Duel in the Sun is a 1946 Technicolor Western film directed by King Vidor and produced and written by David O. Selznick, based on a novel of the same name by Niven Busch.
Pearl Chavez (Jennifer Jones) is a Mestiza (half-white, half-Native American) girl who is orphaned after her father kills her mother after he caught her with a lover. Before he is executed as a punishment, he arranges for his daughter Pearl to live with his second cousin and old sweetheart, Laura Belle (Lillian Gish).
When she arrives, the gentle and gracious Laura Belle is happy to welcome her to their home, but not so her husband, the wheelchair-bound Senator Jackson McCanles (Lionel Barrymore), who calls her a "half-breed" and jealously despises Pearl's father. Pearl also meets their sons, the McCanles brothers: Jesse (Joseph Cotten) and Lewt (Gregory Peck), the latter being a ladies man with a personality quite unlike that of his gentlemanly brother Jesse. He expresses his interest in Pearl in direct terms and she takes a strong dislike to him, and when she eventually submits to Lewt's aggressive advances one night, Pearl is angry with him and ashamed of her own behavior; however, she also cannot help but be flattered by his lust and attentions. This starts a downward spiral that draws them both.
This was Selznick's attempt to outdo Gone with the Wind, and he was personally crushed when it ended up being a critical and commercial disappointment. The film's sensual nature managed to pass the standards of the notoriously prudish Hays Code but some religious groups, notably the Catholic Legion of Decency condemned the film, and any attempts to boycott the film only encouraged audiences to see it and may have played a part in the movie breaking even at the box office.
Paul Bartel's Lust In the Dust (1985) took its name from the nickname Duel earned, and shared some of its plot.
This film contains examples of:
- All Girls Want Bad Boys: Pearl spends most of the movie chasing after bad boy Lewt.
- Aw, Look! They Really Do Love Each Other: The cold Senator McCanles admits his love for his wife Laura Belle before she dies.
- Ax-Crazy: Lewt is established from the start to be violent, but once he guns down Sam Pierce and becomes a wanted man, it becomes clear that he's an imminent threat to others.
- Badass Preacher: Jubal Crabbe (Walter Huston), a gun-toting preacher nicknamed the "Sinkiller", that Laura Belle calls in to counsel Pearl on how to avoid the evils of temptation.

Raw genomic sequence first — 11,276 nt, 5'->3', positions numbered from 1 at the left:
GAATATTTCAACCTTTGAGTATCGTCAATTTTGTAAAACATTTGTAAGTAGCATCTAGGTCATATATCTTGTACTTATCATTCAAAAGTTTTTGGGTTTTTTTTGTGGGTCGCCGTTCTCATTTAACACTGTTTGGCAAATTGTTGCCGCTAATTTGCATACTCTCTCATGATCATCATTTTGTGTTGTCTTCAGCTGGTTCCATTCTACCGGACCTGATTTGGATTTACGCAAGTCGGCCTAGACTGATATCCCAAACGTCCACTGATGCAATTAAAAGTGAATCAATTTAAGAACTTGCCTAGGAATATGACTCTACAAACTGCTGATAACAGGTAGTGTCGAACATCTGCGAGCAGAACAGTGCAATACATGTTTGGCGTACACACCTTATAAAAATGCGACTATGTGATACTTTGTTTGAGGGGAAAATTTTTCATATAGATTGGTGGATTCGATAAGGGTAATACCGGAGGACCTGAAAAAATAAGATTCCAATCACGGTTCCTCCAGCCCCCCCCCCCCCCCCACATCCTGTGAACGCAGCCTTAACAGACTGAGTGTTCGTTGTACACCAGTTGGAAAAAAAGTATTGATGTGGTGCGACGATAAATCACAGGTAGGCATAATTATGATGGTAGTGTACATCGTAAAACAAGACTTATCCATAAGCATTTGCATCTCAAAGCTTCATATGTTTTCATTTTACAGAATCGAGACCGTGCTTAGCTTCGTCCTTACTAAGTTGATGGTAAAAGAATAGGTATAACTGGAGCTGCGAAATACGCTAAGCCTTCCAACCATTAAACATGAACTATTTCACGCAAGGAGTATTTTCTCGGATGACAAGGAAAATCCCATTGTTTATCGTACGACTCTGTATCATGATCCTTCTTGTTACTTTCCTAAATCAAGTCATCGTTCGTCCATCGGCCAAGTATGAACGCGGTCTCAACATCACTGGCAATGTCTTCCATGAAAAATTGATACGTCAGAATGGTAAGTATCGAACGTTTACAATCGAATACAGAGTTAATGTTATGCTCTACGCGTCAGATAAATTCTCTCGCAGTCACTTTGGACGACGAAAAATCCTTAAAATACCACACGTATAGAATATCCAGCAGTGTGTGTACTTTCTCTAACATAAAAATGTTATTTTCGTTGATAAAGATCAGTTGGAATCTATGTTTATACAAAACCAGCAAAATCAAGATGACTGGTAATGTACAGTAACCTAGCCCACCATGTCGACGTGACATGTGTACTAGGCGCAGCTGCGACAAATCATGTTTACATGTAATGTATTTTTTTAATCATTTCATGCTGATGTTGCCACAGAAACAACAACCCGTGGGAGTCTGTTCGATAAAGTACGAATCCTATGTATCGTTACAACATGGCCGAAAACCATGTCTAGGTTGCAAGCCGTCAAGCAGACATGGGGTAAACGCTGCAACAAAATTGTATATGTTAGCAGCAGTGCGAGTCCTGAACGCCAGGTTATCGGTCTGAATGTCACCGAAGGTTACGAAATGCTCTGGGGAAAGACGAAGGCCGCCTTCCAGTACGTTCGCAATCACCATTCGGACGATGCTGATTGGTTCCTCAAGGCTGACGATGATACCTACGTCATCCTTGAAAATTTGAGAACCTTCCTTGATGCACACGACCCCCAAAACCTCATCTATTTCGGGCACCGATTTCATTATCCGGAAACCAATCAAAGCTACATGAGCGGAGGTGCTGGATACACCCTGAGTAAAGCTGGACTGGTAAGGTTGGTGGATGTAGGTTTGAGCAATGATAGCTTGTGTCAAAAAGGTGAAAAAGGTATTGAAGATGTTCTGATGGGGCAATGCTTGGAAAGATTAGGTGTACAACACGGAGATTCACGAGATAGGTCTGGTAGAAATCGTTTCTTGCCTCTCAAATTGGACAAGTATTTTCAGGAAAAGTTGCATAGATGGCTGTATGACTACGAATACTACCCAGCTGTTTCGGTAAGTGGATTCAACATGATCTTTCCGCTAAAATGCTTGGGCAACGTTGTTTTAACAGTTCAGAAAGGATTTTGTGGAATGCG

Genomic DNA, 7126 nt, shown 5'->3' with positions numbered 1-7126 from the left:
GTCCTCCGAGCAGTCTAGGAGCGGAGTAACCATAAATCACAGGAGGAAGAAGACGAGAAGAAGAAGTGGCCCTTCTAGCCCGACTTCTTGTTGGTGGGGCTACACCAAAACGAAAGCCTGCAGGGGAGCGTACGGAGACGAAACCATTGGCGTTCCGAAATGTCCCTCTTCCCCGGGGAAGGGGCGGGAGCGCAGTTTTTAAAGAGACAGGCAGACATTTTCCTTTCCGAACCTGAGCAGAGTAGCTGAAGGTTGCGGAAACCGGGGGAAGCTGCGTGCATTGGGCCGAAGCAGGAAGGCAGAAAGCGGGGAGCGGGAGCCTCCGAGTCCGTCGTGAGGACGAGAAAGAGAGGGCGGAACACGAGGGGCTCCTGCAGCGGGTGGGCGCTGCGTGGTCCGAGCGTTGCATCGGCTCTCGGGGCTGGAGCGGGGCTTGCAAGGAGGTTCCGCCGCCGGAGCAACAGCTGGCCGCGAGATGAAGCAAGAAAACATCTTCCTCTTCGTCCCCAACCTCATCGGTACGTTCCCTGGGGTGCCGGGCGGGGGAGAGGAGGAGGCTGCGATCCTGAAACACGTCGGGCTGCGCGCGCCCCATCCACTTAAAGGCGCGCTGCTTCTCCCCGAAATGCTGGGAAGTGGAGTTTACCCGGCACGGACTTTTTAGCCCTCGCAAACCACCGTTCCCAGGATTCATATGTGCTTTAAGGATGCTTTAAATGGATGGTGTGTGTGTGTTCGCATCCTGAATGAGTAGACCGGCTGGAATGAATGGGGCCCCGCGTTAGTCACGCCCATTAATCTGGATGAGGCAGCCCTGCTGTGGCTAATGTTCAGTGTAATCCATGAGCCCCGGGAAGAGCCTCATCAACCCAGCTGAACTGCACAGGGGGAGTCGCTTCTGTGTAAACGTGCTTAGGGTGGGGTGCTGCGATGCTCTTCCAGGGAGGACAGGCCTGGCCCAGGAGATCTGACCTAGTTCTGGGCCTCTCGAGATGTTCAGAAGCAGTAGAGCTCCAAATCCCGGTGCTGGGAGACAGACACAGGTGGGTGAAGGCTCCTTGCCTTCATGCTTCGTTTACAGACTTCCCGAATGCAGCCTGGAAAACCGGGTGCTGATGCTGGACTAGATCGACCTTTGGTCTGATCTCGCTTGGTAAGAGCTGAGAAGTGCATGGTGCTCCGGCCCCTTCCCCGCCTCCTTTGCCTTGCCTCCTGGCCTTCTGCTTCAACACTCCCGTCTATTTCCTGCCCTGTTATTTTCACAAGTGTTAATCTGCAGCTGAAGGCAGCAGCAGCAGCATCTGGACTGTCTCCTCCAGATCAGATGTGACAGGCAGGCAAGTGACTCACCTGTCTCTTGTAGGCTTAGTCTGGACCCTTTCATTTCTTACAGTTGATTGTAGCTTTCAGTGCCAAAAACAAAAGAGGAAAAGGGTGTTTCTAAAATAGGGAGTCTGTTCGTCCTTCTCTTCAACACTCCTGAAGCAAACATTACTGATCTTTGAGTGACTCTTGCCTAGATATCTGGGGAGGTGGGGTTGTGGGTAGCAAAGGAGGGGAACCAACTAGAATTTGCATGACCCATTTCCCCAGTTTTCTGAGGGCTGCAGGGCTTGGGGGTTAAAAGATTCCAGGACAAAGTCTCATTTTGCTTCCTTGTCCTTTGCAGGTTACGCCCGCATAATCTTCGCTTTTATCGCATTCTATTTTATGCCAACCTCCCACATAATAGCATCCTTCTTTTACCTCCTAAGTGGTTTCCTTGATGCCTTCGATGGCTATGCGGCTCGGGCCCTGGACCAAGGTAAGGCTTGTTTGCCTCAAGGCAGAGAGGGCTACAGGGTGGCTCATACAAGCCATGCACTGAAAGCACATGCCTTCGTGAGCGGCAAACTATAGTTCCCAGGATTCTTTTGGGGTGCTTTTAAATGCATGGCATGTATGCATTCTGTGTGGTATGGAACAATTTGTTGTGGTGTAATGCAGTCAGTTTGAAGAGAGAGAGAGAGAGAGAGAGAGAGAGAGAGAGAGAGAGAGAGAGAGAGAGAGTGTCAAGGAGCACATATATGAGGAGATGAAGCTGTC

- Betrayal by Offspring: The Senator considers Jesse to have done this when he supports the railroad in a land dispute.
- Betty and Veronica: The gentlemanly Jesse and bad boy Lewt are the Betty and Veronica respectively to Pearl's Archie.
- Brownface: Jennifer Jones wears a brown tan (pretty obvious at some points◊) to play the Mestiza Pearl.
- Cain and Abel: Lewt and Jesse eventually end up in a showdown. Lewt ends up shooting Jesse, but it isn't fatal.
- Death by Adaptation: In the film, Pearl dies at the end as opposed to the book where the character survives and marries Jesse.
- Half-Breed Discrimination: Senator McCanles coldly shows contempt to Pearl due to being half-Native American, calling her a "half-breed."
- Hot-Blooded: Lewt gets riled up pretty easily.
- Hair-Trigger Temper: Lewt flies into a rage at the slightest provocation.
- I Have No Son!: Jesse's backing of the railroad in a land dispute results in his disownment and banishment from the family home by the Senator.
- Murder the Hypotenuse: Lewt ends up gunning down Sam, the man who proposes to Pearl. He also shoots his own brother Jesse, but he isn't killed.
- Romantic False Lead: Sam Pierce, a neighboring rancher who is smitten with Pearl. She does not love him but says yes to his proposal. Before they can be married, however, Lewt picks a fight with Pierce in a saloon and guns him down.
- Sibling Triangle: Brothers Jesse and Lewt compete for the affections of Pearl.
- Slowly Slipping Into Evil: At the beginning of the movie, Lewt is loutish but not without charm. By the film's end, however, he has crossed the line into full-blown villainy.